• The roots of Corps Security go back to the nineteenth century, making it the oldest private guarding company in Britain. It has invested in discovering and telling its long history. Its records are also held by LMA and have recently been catalogued (LMA/4777).
  • The British Security Industry Association, with assistance from David Churchill, have produced ‘A quick history of security in the United Kingdom’.
  • Security Heritage: Making Use of the Past in the Security Sector: ‘Security heritage’ refers to all the traces of security’s past that survive to this day. 
A old magazine advert showing a revolving Chubb safe in the shape of a lighthouse.

A ‘revolving’ safe, promoted in Chubb’s Souvenir of the British Empire Exhibition of 1924 booklet, 1924. Courtesy of London Metropolitan Archives.

‘Security for sale’

David Churchill and Miranda Clow conducted a research project at the University of Leeds entitled ‘Security for sale in modern Britain: security provision, ensembles and cultures, 1785–1995’, funded by the Arts and Humanities Research Council. Extending David’s earlier work on the history of locks and safes, this project aimed to provide a history of security and the security industry in the nineteenth and twentieth centuries, with a particular focus on locks, safes and strong rooms, alarms, guards and security transport services. The project was based on extensive research in various corporate and public archives, together with oral history interviews with longstanding figures in the security industry.

An old advert challenging people to try and open a safe at a hotel to win ten pounds.

A notice for a lock-picking competition, promoted by the fledgling Chubb company, 1832. Public competitions were a mainstay of the security industry’s promotional activities in the nineteenth century. Courtesy of London Metropolitan Archives.

Working with three partner organisations – Chubb Fire & Security, Corps Security and the London Metropolitan Archives  – the project showcased the value of security heritage and promoted the preservation of security heritage materials into the future. 

Three public engagement events hosted by LMA brought attention to the cultural, visual and documentary manifestations of security heritage. LMA’s monthly Book Group explored ideas relating to security in Ian Fleming’s iconic James Bond novel Goldfinger. In the second event, a programme of films from the Chubb collection showed how that medium shaped the public’s awareness of security issues across the twentieth century. Chubb’s paper records were the focus of the final public event. Drawings, photographs, correspondence, promotional material and scrapbooks revealed how security products have been designed and made, tested and challenged, and bought and sold, for two centuries.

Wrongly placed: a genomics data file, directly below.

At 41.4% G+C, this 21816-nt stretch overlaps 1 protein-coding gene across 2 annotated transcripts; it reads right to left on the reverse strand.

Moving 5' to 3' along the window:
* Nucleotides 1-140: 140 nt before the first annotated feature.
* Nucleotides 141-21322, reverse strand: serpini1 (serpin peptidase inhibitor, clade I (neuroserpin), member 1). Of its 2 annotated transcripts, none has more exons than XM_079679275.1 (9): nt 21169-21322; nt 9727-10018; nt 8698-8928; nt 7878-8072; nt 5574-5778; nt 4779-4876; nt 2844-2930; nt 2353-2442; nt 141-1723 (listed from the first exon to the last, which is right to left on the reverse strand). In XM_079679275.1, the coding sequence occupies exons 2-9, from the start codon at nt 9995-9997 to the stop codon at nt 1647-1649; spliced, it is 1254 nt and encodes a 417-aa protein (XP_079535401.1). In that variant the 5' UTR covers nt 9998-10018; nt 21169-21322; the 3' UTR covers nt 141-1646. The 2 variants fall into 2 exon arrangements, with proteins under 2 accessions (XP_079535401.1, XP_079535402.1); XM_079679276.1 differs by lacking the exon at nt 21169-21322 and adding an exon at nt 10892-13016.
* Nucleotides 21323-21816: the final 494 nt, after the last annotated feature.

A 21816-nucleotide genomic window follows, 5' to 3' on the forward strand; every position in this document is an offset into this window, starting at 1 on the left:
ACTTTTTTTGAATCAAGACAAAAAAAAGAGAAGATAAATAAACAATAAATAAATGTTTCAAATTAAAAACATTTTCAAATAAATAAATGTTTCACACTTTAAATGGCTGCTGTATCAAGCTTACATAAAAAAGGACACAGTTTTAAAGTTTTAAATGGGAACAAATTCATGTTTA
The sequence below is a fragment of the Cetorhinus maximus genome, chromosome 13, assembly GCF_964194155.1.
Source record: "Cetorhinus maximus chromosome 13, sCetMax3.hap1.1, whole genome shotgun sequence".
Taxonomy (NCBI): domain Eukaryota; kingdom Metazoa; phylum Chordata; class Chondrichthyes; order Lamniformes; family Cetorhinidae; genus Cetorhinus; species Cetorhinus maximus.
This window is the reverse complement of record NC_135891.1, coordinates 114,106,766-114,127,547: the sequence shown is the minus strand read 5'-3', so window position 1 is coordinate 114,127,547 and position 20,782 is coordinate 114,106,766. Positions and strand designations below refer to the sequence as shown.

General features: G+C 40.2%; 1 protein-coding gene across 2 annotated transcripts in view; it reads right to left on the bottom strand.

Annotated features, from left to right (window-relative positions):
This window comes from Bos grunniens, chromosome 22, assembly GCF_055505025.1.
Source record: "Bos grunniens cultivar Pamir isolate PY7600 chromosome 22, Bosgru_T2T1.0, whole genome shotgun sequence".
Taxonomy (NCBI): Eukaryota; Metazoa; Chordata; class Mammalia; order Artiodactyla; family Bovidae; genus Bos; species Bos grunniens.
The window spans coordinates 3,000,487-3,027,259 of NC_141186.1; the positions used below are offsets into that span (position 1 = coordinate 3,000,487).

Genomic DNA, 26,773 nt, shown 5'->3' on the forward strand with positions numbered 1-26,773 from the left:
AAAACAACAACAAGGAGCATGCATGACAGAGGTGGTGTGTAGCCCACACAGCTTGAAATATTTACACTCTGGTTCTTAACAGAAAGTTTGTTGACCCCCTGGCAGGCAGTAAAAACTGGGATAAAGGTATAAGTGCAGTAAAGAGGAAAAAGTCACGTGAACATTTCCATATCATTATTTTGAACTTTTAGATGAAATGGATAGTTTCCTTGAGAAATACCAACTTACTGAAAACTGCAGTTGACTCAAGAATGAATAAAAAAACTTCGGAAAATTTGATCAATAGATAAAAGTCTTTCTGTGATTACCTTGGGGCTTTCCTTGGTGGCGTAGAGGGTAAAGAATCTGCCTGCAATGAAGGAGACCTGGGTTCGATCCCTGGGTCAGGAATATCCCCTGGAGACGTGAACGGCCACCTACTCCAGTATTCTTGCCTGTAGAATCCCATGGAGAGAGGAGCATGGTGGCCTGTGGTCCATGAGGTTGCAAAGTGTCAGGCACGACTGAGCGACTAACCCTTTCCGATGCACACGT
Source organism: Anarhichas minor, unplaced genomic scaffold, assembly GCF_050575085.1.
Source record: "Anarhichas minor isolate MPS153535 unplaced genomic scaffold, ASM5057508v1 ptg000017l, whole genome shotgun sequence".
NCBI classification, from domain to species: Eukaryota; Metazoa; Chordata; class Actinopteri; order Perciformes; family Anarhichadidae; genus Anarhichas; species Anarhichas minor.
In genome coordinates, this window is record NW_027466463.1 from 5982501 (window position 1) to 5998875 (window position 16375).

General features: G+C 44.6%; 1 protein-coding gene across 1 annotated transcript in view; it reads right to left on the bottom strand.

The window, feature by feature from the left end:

A double page magazine spread of a dark street in an industrial area with a Chubb alarm on a brick wall.

A spread from a brochure for Chubb Alarms, 1980s. Courtesy of London Metropolitan Archives.

The research project also sought to engage the contemporary security industry with its history and heritage. It hosted a Security Heritage Workshop at LMA, which made the case for wider and deeper engagement with security history and heritage in the security field. Read more about the workshop ‘Making use of the past in the security sector’. Miranda also conducted a survey of the history and heritage of Corps Security specifically. Read more about that work  ‘Security for Sale’, here.

As part of the project, Miranda produced a full box list of uncatalogued records in the Chubb and Son collection, which allows readers access to this material for the first time. Read about her time behind the scenes at London Metropolitan Archives.

A double page brochure spread of images of nightwatchmen inspecting building windows and doors at night.

A spread from a promotional booklet for Nightwatch Services Ltd, 1935. The service was aimed primarily at businesses. © British Library Board (YD.2013.b.795).

A double page brochure advert promoting Chubb wardens, featuring small images of male and female wardens checking cars and hand bags.

A spread from a promotional booklet for Chubb Wardens, c. 1970s. The post-war period witnessed dramatic growth in the scale and significance of contract security guarding. Courtesy of London Metropolitan Archives.

Security on screen

Security commodities have frequently appeared in film, from corporate promotions to public information films to heist movies. Chubb began making promotional films in the 1920s and continued doing so into the 1980s. The following videos are from the London Metropolitan Archives, which holds the Chubb archive.